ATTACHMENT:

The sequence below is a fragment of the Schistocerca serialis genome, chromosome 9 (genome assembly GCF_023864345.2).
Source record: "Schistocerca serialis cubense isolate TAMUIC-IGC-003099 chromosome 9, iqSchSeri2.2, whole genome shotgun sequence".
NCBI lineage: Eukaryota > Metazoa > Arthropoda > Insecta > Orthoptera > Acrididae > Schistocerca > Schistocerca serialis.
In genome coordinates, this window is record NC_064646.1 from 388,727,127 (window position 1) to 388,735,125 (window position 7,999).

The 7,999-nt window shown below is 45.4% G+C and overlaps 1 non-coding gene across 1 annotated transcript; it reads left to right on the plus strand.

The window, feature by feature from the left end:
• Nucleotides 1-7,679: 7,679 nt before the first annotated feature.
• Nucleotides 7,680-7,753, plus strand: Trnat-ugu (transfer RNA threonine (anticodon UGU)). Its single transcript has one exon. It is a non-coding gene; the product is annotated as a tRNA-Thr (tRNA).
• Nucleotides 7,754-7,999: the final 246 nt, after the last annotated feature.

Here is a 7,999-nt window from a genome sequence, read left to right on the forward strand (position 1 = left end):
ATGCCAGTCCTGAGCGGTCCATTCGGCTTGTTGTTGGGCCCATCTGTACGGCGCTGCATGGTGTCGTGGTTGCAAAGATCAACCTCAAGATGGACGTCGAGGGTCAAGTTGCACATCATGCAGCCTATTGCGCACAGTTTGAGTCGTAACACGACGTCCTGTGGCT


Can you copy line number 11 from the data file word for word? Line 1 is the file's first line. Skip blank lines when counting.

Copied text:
ATGCCAGTCCTGAGCGGTCCATTCGGCTTGTTGTTGGGCCCATCTGTACGGCGCTGCATGGTGTCGTGGTTGCAAAGATCAACCTCAAGATGGACGTCGAGGGTCAAGTTGCACATCATGCAGCCTATTGCGCACAGTTTGAGTCGTAACACGACGTCCTGTGGCT